Sharon Murdoch, 2016 Canon Cartoonist of the Year, is a bold new voice in New Zealand cartooning. As the regular cartoonist for the Sunday Star Times and the Press, she provokes and delights readers with her witty and often hilarious observations, and her hard-hitting and insightful social and political analysis.

In Murdoch, Melinda Johnston’s commentary sets the cartoons within their historical context, while her introduction locates the work within New Zealand’s cartooning history. Featuring over 150 full-page cartoons, which highlight the breadth and depth of Sharon Murdoch’s work, this book will entertain and educate any reader with an interest in New Zealand’s contemporary social and political history.

Potton & Burton

Supplied by Potton & Burton

Reviewed by Steve

As a working cartoonist, Sharon Murdoch has been around for over 20 years. As a political cartoonist, the timespan is considerably shorter. And as an editorial political cartoonist… Melinda Johnston provides the text that puts the selected cartoons in context – when a topic is hot, cartoons need no explanation, but several years later, even key players may need to be re-identified.

The book covers the range of Murdoch’s career: Munro the Cat from the crossword page of the Dominion Post, cartoons for the Xhosa Community and Child Development Centre when she worked in South Africa, commentary cartoons, and political cartoons. Her style is distinctive and more caricature than, say, Tom Scott or Neville Lodge who preceded her at the Evening Post.

What sets Murdoch apart from most other New Zealand cartoonists is both she is a woman and is of Maori, Ngai Tahu, descent. This gives her a different perception of events. Frequently, Murdoch will draw a strip cartoon, instead of a single frame, which allows a narrative instead of a one line. Again, this is a departure from the norm for political cartooning.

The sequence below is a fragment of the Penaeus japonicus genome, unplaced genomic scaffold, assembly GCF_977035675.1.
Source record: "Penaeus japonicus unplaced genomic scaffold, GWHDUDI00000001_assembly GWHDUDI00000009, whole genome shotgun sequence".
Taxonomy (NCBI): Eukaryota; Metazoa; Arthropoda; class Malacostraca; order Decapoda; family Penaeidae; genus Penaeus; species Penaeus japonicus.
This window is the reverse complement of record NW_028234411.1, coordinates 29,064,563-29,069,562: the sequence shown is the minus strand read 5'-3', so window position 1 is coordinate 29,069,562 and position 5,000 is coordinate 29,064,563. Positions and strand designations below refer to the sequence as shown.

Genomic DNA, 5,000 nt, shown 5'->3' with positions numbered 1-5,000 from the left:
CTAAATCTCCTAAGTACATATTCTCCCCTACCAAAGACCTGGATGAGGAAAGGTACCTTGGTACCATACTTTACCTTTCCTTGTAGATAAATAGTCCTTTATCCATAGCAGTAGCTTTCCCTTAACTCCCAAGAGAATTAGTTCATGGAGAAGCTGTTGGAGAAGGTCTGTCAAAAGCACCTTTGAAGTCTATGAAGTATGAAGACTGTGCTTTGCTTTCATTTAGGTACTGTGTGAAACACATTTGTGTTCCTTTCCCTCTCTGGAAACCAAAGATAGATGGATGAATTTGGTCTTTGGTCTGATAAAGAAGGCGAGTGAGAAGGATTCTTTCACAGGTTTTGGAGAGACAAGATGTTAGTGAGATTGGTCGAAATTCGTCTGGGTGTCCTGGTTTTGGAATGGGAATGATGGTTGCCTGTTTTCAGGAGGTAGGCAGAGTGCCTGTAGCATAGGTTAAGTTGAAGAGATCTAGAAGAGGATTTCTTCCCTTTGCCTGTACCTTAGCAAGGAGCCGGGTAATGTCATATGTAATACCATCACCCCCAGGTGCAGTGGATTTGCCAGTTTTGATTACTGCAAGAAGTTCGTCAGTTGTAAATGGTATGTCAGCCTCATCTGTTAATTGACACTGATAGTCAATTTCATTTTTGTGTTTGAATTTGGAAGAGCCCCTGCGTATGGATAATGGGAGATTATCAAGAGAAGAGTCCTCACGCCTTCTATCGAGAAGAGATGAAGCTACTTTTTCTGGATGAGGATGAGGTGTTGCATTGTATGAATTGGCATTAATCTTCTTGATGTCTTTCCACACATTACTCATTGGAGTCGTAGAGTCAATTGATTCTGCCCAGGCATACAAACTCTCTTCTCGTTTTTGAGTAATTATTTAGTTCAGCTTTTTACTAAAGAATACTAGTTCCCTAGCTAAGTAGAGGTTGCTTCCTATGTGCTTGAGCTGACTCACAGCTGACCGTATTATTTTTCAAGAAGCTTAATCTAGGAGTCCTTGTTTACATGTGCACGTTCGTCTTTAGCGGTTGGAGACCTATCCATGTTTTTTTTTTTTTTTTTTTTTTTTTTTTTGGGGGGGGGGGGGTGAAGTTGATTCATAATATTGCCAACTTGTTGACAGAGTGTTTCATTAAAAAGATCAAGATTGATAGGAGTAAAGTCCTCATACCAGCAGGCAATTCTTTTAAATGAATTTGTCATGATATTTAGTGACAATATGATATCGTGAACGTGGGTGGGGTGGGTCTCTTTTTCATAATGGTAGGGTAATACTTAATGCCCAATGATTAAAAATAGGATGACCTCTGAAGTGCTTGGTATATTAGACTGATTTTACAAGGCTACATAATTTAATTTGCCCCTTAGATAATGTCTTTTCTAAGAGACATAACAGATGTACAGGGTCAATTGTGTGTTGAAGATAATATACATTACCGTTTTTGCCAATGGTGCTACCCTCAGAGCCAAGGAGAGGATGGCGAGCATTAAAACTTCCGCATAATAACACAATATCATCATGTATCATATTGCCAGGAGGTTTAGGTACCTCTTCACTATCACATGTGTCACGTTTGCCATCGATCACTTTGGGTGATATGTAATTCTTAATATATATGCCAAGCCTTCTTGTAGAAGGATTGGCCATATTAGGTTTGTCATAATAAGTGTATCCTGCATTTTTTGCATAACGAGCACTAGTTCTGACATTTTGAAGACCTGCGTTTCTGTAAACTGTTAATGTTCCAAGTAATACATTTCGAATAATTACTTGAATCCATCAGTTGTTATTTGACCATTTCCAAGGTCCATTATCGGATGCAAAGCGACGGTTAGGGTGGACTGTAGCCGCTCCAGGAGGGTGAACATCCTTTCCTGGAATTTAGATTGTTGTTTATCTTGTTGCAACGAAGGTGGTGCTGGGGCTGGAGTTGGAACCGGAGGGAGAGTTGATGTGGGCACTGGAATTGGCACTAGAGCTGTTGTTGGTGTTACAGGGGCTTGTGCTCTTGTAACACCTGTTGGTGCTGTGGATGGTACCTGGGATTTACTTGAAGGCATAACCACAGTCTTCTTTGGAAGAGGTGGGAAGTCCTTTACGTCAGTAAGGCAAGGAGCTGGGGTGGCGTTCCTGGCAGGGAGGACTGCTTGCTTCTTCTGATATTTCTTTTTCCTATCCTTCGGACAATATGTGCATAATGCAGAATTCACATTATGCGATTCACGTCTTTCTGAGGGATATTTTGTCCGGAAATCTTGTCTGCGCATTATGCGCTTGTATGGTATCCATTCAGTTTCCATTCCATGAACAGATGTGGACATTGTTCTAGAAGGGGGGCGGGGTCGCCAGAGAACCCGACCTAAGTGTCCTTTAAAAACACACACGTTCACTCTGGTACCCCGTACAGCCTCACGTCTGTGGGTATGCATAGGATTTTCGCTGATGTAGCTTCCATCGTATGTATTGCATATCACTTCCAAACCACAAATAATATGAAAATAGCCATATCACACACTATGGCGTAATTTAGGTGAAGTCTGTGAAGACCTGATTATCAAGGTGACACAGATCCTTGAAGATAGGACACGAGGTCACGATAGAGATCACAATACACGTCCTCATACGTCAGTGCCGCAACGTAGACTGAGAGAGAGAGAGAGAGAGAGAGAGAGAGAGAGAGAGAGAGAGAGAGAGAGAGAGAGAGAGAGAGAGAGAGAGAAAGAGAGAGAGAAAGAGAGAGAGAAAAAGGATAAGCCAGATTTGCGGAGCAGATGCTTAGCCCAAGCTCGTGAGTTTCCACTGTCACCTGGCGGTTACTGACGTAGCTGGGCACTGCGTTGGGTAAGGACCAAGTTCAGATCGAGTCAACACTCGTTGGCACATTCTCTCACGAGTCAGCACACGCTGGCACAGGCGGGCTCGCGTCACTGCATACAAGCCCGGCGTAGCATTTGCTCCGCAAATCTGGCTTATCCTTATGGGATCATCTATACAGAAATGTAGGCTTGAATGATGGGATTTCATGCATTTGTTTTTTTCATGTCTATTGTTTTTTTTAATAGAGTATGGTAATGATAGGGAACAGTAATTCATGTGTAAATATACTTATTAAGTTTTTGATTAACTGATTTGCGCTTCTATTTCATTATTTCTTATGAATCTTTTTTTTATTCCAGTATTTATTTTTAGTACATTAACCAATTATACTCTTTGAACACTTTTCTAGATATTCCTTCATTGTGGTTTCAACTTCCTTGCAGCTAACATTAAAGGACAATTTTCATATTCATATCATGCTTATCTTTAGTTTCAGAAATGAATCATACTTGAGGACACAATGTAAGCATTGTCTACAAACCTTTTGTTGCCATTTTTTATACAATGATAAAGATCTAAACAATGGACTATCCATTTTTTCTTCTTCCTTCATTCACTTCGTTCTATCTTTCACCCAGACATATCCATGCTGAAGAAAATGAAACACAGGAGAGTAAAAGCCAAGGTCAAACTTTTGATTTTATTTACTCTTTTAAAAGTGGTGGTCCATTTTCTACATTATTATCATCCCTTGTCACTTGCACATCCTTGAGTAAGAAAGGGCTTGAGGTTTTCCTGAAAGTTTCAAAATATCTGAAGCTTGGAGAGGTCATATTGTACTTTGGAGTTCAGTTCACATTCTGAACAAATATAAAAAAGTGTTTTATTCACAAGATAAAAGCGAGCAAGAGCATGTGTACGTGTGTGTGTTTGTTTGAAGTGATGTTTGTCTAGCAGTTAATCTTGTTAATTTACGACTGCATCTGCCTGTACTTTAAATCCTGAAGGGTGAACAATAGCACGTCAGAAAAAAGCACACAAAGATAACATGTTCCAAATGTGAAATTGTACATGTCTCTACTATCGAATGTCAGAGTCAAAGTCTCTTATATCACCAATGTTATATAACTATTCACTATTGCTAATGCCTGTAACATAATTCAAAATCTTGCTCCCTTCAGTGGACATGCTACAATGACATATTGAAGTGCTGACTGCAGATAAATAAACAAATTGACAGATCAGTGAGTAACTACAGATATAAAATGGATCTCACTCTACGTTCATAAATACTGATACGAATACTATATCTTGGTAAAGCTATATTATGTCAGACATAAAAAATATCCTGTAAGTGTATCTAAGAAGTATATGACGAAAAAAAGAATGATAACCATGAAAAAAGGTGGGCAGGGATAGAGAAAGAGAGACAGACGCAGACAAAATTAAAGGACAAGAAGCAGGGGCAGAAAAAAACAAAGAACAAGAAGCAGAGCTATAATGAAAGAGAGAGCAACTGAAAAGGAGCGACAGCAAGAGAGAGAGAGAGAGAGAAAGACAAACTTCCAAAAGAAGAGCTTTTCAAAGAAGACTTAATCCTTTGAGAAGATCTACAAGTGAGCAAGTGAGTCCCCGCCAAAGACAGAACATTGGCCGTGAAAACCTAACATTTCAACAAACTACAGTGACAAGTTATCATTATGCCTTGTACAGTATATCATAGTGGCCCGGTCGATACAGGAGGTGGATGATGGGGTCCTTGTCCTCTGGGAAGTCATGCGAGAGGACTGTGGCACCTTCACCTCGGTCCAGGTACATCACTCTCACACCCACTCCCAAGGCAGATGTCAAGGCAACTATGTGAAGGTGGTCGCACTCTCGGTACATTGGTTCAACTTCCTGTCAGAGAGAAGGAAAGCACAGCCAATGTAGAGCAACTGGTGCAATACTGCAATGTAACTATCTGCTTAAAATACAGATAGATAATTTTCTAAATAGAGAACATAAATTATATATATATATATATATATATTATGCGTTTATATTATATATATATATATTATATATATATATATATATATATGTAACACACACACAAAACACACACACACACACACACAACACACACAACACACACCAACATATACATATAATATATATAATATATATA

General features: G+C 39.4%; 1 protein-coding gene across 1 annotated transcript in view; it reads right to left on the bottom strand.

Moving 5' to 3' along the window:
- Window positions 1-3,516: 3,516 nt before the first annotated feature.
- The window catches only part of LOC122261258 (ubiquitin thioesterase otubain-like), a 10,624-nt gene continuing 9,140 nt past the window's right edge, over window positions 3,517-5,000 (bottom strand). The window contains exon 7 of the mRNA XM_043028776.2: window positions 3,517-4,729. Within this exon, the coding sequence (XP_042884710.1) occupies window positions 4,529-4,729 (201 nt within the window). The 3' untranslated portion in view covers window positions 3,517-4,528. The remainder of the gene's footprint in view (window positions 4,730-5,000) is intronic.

A book of cartoons is naturally going to be a quicker read than a series of essays. Johnston’s text is not intrusive and the selection of cartoons is good. I enjoyed the book immensely and recommend it to anyone.

Three thousand years ago a war took place that gave birth to legends – to Achilles, the greatest of the Greeks, and Hector, prince of Troy. It was a war that shook the very foundations of the world. But what if there was more to this epic conflict? What if there was another, hidden tale of the Trojan War?

Now is the time for the women of Troy to tell their story.

Thrillingly imagined and startlingly original, For the Most Beautiful reveals the true story of true for the first time. The story of Krisayis, daughter of the Trojans’ High Priest, and of Briseis, princess of Pedasus, who fight to determine the fate of a city and its people in this ancient time of mischievous gods and mythic heroes.

Doubleday

Supplied by Penguin Random House New Zealand

Reviewed by Jacqui

This is apparently an attempt to write the events of the Iliad from the point of view of the female characters… to re-write an ancient story of war as romance. The problem with this is that Homer doesn’t give you a lot of female characters to work with. So the author decides to choose Krisayis (Chryseis) as her central character. The problem with this is that Chryseis has a tiny role in the Iliad with no connection to Troilus, and her story wasn’t developed into the romance of “Troilus and Cressida” until medieval writers got hold of it. So, we’re already several steps away from Homer.

And that was only part of what irritated me… Maybe it’s just that I’m not into love stories. Or maybe it was that the attitudes of the characters seemed strikingly modern. Or simply that I read too many of Mary Renault’s excellent historical novels when I was young, which set the bar too high. But I failed to get past the first few chapters of this work, before casting it aside in annoyance. I suspect others like it better, but for me it was definitely opportunity lost.